Denver GoTopless events have proved that topless equality can be an empowering success. Cities where topless equality is legal continue to disprove doomsday predictions. Organizations such as Free the Nipple and GoTopless.org have won court cases that could have been referenced by the plaintiffs in Fort Collins. Perception is changing. We couldn’t have done this thirty years ago.
What were the biggest lessons that you've learned about how to put together the event over the course of your participation — or has the enthusiasm of those taking part helped make your job easy?
The biggest lesson I’ve learned about organizing the event is the toll it takes when trying to be a one-man army; I hit burnout a couple times. This cannot be a solo enterprise. Luckily, over the years, I’ve found highly enthusiastic co-organizers to assist. Mia Jean and Brian Gantz have been invaluable. Newcomer Amarie Söderlind-Fisher is going to help us achieve nonprofit status. Many others too numerous to list are volunteering this year; they are greatly appreciated. Delegation has been a growing experience for me, one I’m thankful for. With an event of this scope and importance, a team environment is indispensable.
How early do you start planning the next year's event, and how do you go about pulling all the various threads together?
Every year is a learning experience. We have a couple of months until we’re able to turn in next year’s permit application, so post-event, we take stock of what worked well and what can be improved upon. We’ll be harnessing GoTopless Day momentum to promote smaller, more frequent gatherings in Denver parks to help normalize topless freedom. We primarily utilize email plus Facebook groups and chat to maintain contact, plus have occasional meetings to hash out key agenda items.
What's new or different about this year's event?
This year, we’re putting a special public call-out to anyone with a talent to attend. Jugglers, hula-hoopers, dancers, artists, musicians, magicians, cosplay and more. We want this year’s event to be totally focused on participants’ empowerment and enjoyment, providing an environment that promotes participant interaction and making new friends. We’re simplifying the event to keep a more grassroots feel. We also want the participants to clearly understand how powerful a statement they’re making. Women have marched for their rights throughout our nation’s history. We follow in their footsteps. Out attendees are the kinds of people who don’t just complain about the world, they get out there and help to change it.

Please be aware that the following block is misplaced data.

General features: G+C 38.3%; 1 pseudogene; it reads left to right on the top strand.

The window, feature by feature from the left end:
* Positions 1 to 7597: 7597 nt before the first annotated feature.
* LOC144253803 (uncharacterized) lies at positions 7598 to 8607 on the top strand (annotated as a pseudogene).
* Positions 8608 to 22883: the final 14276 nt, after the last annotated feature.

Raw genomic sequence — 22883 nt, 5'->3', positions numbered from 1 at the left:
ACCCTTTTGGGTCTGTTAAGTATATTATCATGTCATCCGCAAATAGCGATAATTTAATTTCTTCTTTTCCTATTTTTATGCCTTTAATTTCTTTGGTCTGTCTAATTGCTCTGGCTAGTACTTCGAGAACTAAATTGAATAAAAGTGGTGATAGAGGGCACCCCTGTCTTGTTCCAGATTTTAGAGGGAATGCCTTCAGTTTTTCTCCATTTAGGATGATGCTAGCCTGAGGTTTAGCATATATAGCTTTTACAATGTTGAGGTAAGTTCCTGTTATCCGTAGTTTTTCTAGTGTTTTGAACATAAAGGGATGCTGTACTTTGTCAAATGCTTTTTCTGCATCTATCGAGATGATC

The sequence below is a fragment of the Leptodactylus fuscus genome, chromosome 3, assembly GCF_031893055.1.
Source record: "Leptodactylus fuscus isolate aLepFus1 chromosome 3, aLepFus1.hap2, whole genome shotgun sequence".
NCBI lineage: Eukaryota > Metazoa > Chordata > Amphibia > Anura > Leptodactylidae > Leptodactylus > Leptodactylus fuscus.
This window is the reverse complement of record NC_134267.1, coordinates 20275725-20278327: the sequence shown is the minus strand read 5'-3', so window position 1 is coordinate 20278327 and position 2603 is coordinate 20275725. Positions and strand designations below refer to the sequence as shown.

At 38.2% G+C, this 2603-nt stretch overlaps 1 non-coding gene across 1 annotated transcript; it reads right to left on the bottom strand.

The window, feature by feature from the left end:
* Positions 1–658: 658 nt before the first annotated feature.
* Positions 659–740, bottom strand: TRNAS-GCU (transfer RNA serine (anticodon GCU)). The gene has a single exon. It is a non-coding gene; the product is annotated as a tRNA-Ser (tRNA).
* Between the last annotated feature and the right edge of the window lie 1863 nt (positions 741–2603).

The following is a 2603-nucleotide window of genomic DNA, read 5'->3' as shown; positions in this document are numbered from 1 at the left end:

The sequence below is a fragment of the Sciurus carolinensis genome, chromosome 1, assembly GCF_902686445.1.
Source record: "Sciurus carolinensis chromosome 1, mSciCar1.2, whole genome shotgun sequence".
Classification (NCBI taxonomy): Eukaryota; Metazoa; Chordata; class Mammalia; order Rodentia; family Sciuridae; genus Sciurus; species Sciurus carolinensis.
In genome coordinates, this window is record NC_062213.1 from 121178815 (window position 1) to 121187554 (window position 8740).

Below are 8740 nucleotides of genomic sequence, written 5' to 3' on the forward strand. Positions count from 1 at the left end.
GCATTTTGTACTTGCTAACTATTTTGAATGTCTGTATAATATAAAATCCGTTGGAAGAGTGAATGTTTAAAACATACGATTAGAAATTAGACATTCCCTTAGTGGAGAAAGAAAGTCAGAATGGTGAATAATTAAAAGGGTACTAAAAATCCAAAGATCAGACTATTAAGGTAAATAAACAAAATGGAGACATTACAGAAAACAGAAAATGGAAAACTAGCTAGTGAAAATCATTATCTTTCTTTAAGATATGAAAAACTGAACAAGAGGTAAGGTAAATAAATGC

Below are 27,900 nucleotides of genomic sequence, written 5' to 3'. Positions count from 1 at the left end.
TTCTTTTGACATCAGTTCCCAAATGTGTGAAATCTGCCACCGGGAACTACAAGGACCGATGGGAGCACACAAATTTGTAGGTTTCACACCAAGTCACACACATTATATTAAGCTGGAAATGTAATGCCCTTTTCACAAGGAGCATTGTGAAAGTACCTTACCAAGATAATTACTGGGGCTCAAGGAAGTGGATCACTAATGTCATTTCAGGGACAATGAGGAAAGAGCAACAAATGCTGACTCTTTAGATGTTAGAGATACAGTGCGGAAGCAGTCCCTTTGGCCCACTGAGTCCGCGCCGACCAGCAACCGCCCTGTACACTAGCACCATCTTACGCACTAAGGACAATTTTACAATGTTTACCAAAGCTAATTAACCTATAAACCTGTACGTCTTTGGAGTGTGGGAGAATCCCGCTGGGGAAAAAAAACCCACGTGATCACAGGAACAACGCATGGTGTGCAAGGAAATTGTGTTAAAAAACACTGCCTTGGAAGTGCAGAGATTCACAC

What inspired the changes?
On the day of last year’s event, it felt like our message got eclipsed by sponsorship. That’s not something we’d like to repeat. While fundraising is increasingly necessary as we grow, our message can be received only if we clearly communicate what we’re about.
What part of this year's event are you looking forward to the most?
Every year, it’s seeing participants enjoy themselves through such a (currently) unique experience. So much bravery, empowerment and freedom. In the midst of today’s polarizing headlines and toxic politics, GoTopless Day is an incredibly positive experience.
Do you have a guess as to how many people might attend this year, and do you expect that it might constitute a record crowd?
Too early to guess, but we can hope! Our Civic Center Park permit allows us wide range, and the park’s Bannock Street meadow is a beautiful location bracketed between the Capitol building and the Denver courthouse. Our event is momentous, and we want as many people to join us as possible. Hopefully, everyone who hears about it will help spread the word (hint-hint).
If the attendance increases, does that make a difference in terms of how you weigh success? Or are the sheer numbers secondary to the fact that the event takes place annually and is increasingly becoming part of Denver's summertime fabric?
In the first years, every year was a huge increase over years prior, and we celebrated it every time. Though hundreds participated in last year’s event, our attendance experienced its first slight dip, which I was concerned about. But success isn’t about everything always going perfect. It’s getting back up after stumbles, learning from experience and driving on toward the goal. And we are bolstered: Denver’s park ranger and police departments are gracious and welcoming. News reports are positive. We have a reputation for good crowd control during the march, and our participants are always on good behavior. It truly is one of Denver’s most popular and positive events.
GoTopless days take place all over the country, as well as in other countries, but the one in Denver is among the most prominent nationally. Is there something about the event that seems to fit the style and culture of Denver that's led to its popularity here?
Denver is a vibrant city full of different cultures. Artists, dancers, musicians, bankers, attorneys, entrepreneurs and CEOs, military, colleges, etc., etc. Some smoke weed, some don’t. Denver’s population is similar to cities across the country — full of people living as best they can in a world grown increasingly dysfunctional. I can imagine other regions having a more entrenched sense of Puritan propriety, but I think what’s skyrocketed the popularity in Denver is clear communication of an ironic truth: Topless equality promotes healthier relationships and a more positive society. Every year, we prove it more and more.
Denver GoTopless Day is scheduled to take place from 11 a.m. to 4 p.m. on Sunday, August 25, at Civic Center Park, with a parade down the 16th Street Mall slated for 12:30 p.m. Click to access the 2019 Denver GoTopless Day pamphlet and the Facebook event page.